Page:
There’s the famous observation that the value of a network grows as a function of the square of the number of nodes, and also many of these services/products double their userbase every N months, with N decreasing as the service gets more valuable. So the value/importance of the service grows hyperexponentially. I’ve never met anyone in my life that has a good intuition for hyperexponential growth—most of us even struggle to comprehend exponential growth.
As an aside, pay no attention to market predictions—some of the worst predictions in the history of business (a market for 5 computers, a market for 900,000 cell phones) have been the most costly.
If some users really love what you’re building, engage with the service or product as an important part of their daily lives, and interesting new behaviors keep emerging as you grow, keep working on it.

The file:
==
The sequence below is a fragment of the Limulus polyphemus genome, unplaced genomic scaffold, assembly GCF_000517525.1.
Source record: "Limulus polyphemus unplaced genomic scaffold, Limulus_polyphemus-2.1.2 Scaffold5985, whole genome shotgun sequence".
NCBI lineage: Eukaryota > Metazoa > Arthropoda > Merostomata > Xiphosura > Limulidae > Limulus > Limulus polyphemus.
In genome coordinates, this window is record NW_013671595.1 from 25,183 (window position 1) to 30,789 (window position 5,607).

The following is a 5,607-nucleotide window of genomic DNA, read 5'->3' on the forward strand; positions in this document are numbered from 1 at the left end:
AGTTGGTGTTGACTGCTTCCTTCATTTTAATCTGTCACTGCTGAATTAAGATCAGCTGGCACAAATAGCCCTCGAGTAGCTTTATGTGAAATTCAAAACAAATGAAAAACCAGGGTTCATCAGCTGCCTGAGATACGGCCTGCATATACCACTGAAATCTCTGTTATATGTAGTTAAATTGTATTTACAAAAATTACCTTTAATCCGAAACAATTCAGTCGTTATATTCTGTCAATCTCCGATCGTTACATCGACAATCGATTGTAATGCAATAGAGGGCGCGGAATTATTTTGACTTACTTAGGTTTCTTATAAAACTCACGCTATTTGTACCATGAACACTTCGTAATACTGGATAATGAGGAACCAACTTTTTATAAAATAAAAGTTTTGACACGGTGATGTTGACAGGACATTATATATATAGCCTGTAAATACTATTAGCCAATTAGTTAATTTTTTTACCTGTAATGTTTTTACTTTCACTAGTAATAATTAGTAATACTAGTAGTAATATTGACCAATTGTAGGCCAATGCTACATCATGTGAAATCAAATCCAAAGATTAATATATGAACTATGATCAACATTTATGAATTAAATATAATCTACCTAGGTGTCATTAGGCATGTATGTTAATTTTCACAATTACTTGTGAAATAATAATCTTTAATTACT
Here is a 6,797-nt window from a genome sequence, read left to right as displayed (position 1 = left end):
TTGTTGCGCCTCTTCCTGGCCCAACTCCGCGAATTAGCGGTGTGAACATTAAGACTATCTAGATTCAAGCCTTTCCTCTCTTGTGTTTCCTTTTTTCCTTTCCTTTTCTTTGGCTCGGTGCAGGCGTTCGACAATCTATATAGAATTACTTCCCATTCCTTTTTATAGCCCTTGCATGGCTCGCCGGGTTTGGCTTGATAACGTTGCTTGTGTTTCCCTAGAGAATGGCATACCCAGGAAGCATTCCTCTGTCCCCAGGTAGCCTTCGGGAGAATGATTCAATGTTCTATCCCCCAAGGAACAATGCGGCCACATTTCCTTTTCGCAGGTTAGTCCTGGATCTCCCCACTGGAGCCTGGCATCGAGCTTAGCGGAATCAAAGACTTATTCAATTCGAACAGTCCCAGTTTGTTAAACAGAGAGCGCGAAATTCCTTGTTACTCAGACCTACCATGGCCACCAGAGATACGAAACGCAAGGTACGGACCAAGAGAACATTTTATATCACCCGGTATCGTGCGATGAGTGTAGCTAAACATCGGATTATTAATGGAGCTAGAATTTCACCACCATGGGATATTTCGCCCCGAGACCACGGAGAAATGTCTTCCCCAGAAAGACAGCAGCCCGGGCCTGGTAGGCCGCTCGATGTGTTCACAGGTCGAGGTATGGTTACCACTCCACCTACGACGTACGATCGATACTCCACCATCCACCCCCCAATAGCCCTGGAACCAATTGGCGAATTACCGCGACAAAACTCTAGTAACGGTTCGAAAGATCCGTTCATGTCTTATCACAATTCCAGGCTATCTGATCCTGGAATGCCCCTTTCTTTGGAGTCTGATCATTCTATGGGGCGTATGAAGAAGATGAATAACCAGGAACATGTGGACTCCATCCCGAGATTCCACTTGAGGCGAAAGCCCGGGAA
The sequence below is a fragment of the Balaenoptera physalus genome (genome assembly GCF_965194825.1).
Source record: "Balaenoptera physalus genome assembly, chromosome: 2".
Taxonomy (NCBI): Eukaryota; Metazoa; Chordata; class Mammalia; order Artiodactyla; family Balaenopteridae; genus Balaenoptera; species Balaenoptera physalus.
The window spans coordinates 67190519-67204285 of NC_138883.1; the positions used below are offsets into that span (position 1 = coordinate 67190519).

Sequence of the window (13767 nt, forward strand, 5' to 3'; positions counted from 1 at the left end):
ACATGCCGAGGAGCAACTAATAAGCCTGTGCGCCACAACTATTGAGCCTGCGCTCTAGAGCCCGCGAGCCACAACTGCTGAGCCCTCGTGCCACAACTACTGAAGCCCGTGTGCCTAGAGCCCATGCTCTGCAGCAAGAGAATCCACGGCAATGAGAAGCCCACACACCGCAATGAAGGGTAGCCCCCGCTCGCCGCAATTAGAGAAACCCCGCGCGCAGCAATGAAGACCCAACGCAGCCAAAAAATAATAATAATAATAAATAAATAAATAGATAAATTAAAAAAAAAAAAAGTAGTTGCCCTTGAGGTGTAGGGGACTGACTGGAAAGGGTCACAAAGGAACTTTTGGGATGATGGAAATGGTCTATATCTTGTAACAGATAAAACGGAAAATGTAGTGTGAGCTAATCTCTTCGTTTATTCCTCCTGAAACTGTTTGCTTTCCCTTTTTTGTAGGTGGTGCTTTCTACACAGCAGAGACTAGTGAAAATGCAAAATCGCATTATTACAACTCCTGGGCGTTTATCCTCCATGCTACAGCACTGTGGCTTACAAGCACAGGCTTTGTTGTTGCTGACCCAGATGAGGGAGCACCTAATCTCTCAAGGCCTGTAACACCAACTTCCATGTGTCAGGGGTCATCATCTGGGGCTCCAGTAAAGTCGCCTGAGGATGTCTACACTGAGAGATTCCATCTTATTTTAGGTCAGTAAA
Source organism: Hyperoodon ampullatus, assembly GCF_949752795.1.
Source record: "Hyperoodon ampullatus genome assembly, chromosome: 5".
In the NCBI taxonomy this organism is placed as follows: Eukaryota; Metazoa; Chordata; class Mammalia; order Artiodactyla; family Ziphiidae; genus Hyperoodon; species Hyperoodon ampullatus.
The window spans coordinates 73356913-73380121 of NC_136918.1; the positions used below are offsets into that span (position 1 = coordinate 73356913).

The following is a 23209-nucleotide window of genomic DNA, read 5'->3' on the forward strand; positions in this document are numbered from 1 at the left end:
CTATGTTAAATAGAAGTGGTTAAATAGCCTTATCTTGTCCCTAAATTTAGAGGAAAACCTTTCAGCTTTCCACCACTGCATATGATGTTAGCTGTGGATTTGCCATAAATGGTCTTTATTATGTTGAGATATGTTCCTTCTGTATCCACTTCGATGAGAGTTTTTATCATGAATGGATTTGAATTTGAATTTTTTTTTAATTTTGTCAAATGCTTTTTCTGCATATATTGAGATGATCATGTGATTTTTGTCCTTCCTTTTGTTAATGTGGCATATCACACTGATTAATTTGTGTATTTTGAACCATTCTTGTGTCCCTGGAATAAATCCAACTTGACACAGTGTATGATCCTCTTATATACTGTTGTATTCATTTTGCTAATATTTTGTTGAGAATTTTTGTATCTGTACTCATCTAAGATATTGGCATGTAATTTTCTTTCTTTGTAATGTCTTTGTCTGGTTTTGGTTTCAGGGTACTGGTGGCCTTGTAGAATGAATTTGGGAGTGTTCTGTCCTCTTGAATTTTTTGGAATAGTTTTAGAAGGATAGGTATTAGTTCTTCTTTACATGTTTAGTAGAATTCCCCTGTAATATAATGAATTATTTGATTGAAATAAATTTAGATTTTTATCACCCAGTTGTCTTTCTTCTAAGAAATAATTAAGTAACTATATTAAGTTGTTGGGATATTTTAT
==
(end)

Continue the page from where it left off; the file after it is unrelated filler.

There are two time-tested strategies to change the world with technology. One is to build something that some people love but most people think is a toy; the other is to be hyperambitious and start an electric car company or a rocket company. Most of the “intermediate” companies, although it would take a separate long post to explain why, end up not having a big impact.
One, don’t claim you’re changing the world until you’ve changed it. Two, ignore the haters and work on whatever you find interesting. The internet commenters and journalists that say you’re working on something that doesn’t matter are probably not building anything at all themselves.